As automation supersedes decision-making tasks, the next generation of leaders will be forced to focus on higher-level responsibilities involving human aspects of innovative thinking, employee development, and bridging the gap between technology and people.
It is quite clear that the future of leadership will not be about being average, but excellence. Leaders must exhibit ever-higher levels of performance, continuous learning and sustainability. The essential investment will be to continually strive towards building a more flexible mindset.
One view is that that leadership cannot be taught, but it can be learned. This applies to the AI era. In this digital world, leadership depends more on discovering the world and fully expressing yourself, rather than learning what is taught in most business schools or executive education programmes.
Who guards the guardians?
AI system oversight or guardians are needed to ensure that the decisions made by autonomous agents will improve the value of the assets under their care, while also protecting human rights and sustainability. Alternatively humans need to better understand how to keep operational AI systems in line.
The questions raised by philosophers in Ancient Greece still apply today – ‘who will guard the guardians?’
Humanity’s temptation is to constantly improve itself towards the attainment of ‘god-like’ capabilities. As a race we strive to live longer, become stronger and pursue happiness. This is a universal desire that requires advancement in technology and the acquisition of new skills. While our technology is still progressing, we humans can envisage the kind of future we ultimately want to emerge.
For example, AI can be a powerful tool in the fight against climate change. Data analysis helps predict hazardous weather patterns and increases accountability by precisely monitoring if governments and companies are holding to set emissions targets.
However, from a leadership perspective, AI is still dramatically adapting organisational forms, such as autonomous decentralised organisations (DAOs) - an emerging form of legal structure with no central governing body and whose members share a common goal to act in the best interest of the entity.
AI still missing the human touch
AI still can’t equal the emotional complexities confronting leaders on a daily basis. Although in their relatively new state, DAOs display the need for shared leadership in the form of governing councils.
Despite this, organisations will continue to rely on fundamental values that mark the difference between humans and machines in areas including creativity, an ability to show empathy and care, imagination and curiosity, and supply genuine respect and understanding.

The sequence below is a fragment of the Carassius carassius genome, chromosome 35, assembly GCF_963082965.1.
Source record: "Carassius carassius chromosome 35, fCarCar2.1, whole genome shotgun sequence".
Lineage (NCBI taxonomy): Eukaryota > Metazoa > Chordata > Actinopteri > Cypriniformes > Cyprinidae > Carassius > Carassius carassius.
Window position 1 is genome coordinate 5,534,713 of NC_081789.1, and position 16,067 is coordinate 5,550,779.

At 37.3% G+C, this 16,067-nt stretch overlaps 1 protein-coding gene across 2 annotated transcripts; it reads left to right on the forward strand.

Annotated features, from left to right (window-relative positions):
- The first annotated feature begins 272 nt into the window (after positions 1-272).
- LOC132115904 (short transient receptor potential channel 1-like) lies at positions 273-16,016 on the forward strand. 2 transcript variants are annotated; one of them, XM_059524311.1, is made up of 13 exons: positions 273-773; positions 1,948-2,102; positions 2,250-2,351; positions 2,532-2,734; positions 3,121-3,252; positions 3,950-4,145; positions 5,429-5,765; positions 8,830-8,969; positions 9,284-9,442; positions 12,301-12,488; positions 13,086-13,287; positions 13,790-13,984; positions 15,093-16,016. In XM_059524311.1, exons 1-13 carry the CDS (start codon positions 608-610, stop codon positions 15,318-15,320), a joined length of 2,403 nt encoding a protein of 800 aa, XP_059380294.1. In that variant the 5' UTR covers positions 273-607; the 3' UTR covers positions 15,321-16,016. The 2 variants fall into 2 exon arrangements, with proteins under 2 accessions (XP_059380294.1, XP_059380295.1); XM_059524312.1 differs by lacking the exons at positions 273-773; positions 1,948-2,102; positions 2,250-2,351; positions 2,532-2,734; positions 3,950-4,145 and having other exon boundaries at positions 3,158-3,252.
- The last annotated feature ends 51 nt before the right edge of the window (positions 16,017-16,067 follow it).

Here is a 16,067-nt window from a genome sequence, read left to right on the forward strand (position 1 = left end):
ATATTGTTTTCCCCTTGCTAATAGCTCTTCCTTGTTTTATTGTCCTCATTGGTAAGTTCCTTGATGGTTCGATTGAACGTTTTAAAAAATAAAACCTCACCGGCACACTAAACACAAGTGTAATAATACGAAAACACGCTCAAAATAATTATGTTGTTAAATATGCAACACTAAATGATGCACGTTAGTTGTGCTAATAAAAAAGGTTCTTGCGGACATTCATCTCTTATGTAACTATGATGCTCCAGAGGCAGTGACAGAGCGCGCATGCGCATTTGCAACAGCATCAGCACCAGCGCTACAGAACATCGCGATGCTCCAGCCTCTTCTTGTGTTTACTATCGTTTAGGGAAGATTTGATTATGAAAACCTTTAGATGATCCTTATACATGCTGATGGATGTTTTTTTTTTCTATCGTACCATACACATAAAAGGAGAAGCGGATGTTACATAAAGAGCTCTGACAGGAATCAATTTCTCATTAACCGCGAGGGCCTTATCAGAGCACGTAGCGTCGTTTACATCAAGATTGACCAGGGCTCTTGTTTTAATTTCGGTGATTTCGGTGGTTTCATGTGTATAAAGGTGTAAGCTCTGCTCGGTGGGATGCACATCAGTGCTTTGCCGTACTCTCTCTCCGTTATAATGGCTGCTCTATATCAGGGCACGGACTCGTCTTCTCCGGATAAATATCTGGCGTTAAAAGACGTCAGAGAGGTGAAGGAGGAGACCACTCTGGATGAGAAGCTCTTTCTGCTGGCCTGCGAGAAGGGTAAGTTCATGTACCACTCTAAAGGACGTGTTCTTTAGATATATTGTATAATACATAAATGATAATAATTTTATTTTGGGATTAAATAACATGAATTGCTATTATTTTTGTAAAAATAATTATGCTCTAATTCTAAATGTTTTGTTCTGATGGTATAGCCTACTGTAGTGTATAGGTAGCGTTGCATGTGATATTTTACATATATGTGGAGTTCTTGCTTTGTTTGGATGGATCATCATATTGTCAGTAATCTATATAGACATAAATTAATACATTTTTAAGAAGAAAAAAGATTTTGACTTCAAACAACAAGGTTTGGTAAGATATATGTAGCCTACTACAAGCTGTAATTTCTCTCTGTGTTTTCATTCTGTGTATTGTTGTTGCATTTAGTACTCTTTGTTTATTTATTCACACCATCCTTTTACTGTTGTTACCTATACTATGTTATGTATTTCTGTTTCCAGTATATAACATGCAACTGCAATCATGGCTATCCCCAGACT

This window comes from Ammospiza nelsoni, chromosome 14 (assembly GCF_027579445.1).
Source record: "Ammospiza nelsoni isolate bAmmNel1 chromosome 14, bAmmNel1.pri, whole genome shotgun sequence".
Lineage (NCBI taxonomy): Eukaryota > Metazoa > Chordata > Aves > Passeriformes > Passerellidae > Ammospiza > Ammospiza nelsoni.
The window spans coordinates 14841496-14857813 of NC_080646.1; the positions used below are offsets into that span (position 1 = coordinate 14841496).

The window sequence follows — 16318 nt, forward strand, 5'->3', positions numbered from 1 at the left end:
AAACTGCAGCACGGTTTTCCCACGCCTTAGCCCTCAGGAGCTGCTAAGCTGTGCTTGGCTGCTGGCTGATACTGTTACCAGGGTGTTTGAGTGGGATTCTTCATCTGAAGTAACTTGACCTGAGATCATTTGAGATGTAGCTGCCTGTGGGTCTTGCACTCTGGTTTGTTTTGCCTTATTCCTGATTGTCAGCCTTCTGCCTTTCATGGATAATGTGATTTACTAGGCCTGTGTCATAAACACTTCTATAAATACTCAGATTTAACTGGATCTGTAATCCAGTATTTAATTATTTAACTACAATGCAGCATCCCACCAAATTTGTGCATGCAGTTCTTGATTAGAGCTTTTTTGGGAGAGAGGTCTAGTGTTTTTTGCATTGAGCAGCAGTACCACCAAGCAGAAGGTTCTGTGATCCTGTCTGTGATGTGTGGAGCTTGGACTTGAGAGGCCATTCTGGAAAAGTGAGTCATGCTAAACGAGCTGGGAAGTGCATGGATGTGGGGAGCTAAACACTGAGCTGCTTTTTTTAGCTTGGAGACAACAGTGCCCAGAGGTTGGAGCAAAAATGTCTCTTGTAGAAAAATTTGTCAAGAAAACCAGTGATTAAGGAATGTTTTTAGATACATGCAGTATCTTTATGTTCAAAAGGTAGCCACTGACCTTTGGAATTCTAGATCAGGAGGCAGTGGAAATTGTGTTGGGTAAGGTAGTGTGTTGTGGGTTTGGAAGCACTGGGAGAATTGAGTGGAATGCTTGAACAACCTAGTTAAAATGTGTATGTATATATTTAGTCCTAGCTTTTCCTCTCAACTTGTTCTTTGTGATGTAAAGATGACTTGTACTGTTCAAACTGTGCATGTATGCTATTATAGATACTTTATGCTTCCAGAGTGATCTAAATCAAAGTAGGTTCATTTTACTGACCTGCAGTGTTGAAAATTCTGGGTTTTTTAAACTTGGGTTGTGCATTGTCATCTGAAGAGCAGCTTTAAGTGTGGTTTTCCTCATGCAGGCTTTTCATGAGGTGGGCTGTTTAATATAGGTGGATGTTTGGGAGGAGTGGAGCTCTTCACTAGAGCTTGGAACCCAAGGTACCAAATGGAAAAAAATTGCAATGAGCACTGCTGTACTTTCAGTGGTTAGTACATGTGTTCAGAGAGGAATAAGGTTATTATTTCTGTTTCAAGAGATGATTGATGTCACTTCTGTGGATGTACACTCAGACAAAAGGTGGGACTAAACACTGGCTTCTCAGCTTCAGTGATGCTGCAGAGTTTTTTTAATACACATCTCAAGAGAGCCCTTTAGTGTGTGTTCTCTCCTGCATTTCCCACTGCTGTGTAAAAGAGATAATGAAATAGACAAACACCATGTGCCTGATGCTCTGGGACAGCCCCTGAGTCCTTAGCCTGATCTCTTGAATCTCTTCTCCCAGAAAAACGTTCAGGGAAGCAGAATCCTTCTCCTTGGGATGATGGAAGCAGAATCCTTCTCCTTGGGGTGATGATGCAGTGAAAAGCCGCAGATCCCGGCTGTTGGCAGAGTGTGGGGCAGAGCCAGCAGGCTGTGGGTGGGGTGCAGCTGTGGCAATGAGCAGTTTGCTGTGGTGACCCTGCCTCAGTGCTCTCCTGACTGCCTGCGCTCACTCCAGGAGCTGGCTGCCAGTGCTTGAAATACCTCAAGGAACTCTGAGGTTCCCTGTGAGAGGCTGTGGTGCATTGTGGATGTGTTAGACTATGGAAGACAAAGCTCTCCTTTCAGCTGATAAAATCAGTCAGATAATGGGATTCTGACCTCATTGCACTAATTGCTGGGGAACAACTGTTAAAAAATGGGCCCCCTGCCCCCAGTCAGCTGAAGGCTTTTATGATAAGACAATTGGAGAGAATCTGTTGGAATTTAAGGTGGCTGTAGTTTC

AI’s contribution of precision, speed, efficiency and transparency through its capacity for handling mass volumes of data has already had a profound impact on leadership. In addition to its dominance of routine tasks, leadership requirements for the future will involve:
- Sensitive engagement – enabling critical stakeholders to recognise their concerns as being addressed and the issues they face respected
- Alignment – in the growth of different interests which are surfaced through big data manipulation, but only through an engagement process that has stakeholders identifying with an agreed way forward
- Adaptability – of the changing and dynamic nature of context, but only on a platform of engaged and aligned stakeholders
- Oversight – the contribution from boards that enables greater value to be realised from the assets or organisation under their care. This is in effect no different from current practice, but the need to be responsive to speed and transparency requires an upgrade of skills and mindset.
Taking these important factors into account enables leadership to becomes the driving force behind of AI.
Not taking this approach results in AI intimidating and bending leadership towards a more transactional mindset with potentially disastrous consequences. Short term profits may rise, but the delivery of high standards of service and more sustainable and longer-term stakeholder engagement will ultimately collapse.
It is people who make a difference this point is more applicable than ever before. Neglecting the human factor at the heart of all organisations threatens to turn people into mere transactional commodities, and the first casualties will be trust and reputation. Without this, no AI system or organisation stands the slightest chance of a sustainable future.